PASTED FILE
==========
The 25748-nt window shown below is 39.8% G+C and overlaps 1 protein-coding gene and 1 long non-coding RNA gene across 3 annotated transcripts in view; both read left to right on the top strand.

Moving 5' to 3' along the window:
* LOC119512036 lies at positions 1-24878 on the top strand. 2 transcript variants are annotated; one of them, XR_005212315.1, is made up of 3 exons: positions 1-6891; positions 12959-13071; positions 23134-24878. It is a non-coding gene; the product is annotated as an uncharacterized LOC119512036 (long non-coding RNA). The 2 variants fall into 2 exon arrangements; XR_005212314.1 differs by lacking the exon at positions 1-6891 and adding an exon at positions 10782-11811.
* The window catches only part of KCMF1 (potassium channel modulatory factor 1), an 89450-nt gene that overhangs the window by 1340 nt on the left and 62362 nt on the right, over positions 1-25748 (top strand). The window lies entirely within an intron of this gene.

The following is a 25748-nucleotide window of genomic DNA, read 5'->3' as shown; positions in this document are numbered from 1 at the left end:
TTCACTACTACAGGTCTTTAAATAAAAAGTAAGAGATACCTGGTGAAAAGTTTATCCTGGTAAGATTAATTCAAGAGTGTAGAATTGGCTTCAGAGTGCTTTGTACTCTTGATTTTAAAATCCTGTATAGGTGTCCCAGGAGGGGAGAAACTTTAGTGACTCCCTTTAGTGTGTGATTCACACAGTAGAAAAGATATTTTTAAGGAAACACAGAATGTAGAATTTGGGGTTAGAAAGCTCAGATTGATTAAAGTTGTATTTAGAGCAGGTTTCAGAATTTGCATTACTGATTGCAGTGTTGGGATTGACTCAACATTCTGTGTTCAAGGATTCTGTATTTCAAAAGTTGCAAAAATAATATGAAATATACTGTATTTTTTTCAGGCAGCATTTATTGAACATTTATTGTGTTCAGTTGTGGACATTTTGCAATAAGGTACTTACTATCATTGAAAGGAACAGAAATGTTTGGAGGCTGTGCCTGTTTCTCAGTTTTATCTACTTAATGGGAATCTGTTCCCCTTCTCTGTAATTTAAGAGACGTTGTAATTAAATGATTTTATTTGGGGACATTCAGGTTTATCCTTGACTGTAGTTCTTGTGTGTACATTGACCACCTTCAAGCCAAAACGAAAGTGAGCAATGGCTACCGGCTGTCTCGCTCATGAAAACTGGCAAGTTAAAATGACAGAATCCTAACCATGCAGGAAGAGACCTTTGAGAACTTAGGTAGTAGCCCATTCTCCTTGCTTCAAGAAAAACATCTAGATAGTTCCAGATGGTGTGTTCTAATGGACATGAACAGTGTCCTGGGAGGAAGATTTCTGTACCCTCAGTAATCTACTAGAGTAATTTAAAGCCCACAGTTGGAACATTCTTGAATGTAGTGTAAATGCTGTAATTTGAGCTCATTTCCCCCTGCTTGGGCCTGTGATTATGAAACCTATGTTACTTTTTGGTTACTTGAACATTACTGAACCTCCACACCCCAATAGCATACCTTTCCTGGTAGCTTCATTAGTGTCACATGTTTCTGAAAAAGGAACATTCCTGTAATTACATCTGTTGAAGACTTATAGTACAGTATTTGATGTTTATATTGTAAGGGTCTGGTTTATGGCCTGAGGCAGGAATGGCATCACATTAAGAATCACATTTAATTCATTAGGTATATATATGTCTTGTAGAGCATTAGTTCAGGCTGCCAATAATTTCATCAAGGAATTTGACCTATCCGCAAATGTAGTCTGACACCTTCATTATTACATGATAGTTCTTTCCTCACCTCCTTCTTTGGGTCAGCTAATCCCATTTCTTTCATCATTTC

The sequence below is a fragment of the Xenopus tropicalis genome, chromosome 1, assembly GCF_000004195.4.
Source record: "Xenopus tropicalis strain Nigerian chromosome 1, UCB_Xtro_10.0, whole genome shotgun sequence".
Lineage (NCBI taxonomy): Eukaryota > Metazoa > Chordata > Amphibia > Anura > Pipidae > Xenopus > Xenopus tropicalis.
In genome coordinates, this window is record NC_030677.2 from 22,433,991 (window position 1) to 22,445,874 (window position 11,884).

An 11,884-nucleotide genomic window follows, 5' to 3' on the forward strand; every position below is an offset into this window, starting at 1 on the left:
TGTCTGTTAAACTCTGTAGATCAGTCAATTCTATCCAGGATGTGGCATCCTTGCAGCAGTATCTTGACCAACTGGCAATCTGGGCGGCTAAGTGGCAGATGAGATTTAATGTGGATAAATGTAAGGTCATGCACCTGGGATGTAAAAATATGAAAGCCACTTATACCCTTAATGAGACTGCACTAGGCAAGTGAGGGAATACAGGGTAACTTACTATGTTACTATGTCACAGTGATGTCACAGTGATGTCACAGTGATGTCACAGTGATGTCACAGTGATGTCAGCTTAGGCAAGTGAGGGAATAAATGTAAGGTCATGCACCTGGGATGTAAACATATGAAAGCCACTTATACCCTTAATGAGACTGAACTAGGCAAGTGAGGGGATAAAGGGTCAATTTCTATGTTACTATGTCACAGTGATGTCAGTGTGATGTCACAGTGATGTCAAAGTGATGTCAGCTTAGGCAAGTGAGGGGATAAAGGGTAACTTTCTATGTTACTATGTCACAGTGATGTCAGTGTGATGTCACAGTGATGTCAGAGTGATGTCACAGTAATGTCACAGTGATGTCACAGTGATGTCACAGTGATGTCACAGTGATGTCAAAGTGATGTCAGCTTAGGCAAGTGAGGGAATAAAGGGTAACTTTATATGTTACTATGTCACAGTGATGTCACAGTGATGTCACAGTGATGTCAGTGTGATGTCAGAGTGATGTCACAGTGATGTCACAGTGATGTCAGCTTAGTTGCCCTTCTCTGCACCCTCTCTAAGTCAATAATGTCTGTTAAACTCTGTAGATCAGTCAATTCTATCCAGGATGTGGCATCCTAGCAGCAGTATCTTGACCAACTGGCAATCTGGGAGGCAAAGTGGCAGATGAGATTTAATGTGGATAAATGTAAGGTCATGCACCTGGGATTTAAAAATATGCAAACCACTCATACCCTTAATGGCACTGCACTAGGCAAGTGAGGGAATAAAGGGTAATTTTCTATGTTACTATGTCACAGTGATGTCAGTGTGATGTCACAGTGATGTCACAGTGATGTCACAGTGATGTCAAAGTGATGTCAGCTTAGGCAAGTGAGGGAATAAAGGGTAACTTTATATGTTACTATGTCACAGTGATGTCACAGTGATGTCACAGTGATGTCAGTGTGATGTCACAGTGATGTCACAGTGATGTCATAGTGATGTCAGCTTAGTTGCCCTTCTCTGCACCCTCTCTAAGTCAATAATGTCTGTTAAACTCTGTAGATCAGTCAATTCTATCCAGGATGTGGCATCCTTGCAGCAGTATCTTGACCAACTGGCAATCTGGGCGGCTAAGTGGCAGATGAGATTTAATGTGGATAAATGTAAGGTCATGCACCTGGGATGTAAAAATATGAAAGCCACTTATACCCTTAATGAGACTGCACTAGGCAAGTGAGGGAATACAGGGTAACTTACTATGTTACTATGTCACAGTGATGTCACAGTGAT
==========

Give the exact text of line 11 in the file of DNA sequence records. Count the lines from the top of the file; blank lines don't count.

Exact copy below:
An 11,884-nucleotide genomic window follows, 5' to 3' on the forward strand; every position below is an offset into this window, starting at 1 on the left: